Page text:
On the other hand. In such tightly-constructed prose, Polley creates a language that subverts standard English only in its stretches towards poetry and never, to my mind, takes a chance on pushing towards that ungrammatical incoherence that might more accurately represent the stream of consciousness. This in itself is not a strategy to be criticised. However, in this light, it baffles me that the decision was made somewhere down the line to lay an accent over the top of all this. We can take it for granted that a teenager does not think or speak this way, not spontaneously, not really; so I don't quite understand why Polley saw fit to make the whole thing phonetically Cumbrian, which immediately creates a disjunct between the extravagance of the writing and the faux-realism of its presentation. Strictly speaking, Polley's not writing in a dialect; he's writing in an accent, and moreover one which does little to illuminate the script. It was a bit like listening to someone from Reading speaking in "Northernese". This was a huge barrier for me.
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2 of 2 people found the following review helpful By Benjamin TOP 500 REVIEWER on 26 Nov. 2009
Format: Paperback Vine Customer Review of Free Product ( What's this? )
Shortly after a despicable crime has been committed, young teenage schoolboy Christopher Hearsey learns that his best mate Arthur has gone missing. What he has heard from local tough guy Bobby leads him to believe that Gill, who lives down the road, may know something about it. Christopher strikes up an unlikely alliance with Gill as together they set out to try to find Arthur. But the next 24 hours will hold a few surprises, not all of them pleasant, for the two youngsters.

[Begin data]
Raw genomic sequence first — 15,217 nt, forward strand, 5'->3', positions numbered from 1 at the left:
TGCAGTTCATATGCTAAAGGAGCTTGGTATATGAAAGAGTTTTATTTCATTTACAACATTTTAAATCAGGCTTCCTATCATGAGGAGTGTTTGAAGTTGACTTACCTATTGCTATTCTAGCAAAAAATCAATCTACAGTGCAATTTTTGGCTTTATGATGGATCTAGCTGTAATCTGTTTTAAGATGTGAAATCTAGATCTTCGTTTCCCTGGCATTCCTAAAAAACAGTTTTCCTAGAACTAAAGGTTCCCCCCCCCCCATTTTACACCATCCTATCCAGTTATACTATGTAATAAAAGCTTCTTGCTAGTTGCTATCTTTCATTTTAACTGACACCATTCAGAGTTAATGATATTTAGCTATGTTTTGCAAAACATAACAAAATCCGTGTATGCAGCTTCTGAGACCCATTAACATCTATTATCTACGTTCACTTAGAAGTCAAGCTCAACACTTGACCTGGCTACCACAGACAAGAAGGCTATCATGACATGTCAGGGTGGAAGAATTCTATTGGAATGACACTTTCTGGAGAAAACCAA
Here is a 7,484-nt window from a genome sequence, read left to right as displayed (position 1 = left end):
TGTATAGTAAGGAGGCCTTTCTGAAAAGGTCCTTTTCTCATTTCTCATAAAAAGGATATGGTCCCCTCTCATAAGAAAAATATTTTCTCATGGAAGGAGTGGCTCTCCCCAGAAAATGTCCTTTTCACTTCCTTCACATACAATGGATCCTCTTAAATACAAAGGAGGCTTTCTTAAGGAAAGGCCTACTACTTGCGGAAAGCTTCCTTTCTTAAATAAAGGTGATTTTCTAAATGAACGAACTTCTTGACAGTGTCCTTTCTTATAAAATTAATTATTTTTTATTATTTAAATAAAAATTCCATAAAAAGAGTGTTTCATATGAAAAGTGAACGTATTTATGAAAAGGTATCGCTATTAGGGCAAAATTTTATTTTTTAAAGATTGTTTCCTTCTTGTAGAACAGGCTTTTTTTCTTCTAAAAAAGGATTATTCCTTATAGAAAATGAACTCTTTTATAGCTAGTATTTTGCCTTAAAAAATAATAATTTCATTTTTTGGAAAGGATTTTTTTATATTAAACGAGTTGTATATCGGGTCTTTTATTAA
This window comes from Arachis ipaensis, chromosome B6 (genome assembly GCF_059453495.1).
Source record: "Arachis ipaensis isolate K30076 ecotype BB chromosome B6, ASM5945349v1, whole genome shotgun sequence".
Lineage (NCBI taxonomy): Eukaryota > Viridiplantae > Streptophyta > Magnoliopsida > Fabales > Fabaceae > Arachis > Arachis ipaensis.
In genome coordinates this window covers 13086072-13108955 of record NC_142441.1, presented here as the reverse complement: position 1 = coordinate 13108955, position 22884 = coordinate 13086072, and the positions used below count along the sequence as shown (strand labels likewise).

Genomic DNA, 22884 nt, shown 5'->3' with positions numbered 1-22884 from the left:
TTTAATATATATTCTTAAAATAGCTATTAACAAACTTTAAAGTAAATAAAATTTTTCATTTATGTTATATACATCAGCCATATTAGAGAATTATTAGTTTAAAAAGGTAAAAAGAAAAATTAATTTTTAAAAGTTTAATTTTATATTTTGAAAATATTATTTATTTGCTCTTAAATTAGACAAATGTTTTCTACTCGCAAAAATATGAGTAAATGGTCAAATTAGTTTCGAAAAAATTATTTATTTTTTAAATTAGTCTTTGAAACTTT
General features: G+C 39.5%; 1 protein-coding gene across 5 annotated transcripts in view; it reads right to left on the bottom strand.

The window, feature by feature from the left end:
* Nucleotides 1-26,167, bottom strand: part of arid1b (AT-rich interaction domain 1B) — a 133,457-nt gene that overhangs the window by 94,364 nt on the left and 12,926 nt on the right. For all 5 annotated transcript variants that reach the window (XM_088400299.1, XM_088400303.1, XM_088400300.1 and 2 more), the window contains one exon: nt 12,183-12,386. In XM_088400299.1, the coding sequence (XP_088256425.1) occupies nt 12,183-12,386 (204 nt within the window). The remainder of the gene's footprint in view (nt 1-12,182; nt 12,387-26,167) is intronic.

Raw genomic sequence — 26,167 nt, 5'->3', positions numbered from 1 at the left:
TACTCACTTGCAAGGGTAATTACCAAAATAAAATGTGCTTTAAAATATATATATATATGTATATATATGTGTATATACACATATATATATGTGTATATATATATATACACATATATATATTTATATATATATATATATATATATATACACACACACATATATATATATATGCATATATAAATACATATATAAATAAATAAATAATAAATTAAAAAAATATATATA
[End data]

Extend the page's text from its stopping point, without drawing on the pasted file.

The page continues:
Christopher relates events of this last day before the new school year starts, and he records it in his Cumbrian voice, so it takes a page or two to acclimatise to the narrative. But the prose has a poetic ring to it, and we see the world through the eyes of the youngster as Jacob Polley succeeds admirably in getting inside the mind of Christopher. The eyes of an inevitably slightly naive lad, as he tries to put on an acceptable front of indifference while he is in fact helpless and out of his depth.

The story swings from near farce to tense drama as events gradually unfold. Nothing is quite as it first appears, and one's heart goes out to Christopher when he finally discovers the truth, yet he stoically caries the day.
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1 of 1 people found the following review helpful By Winslow Alan on 28 Aug. 2009
Format: Paperback Vine Customer Review of Free Product ( What's this? )
Im usually a great fan of this genre and localised dialect style of writing but i have to be honest and say the charactors in this tale just didnt hold me, The use of the localised dialect which in the published work of authors such as Irvine Welsh and others is very effective and adds to the tale being told just doesnt work at all for me in The Talk of the Town and added nothing whatsoever to the story or the feel for the area it supposedly takes place in.
There are one or two amusing incidents that take place in the story that a lot of people will have similar memories of during their awkward teen years that will bring a smile to the face but those aside there isnt anything much to like (or dislike for that matter) about any of the charactors, i finished the tale not really caring about the goodies or the baddies or anyone infact,
The story itself unfolds very slowly at first but towards the end it unravels so quickly that it seems the author was working to a deadline that had passed or just decided to bring everything to a very rapid conclusion.
I just found myself reading another "Its Grim up north" tale that has been done many times over by many authors and i have to say in this case, been done better than this one.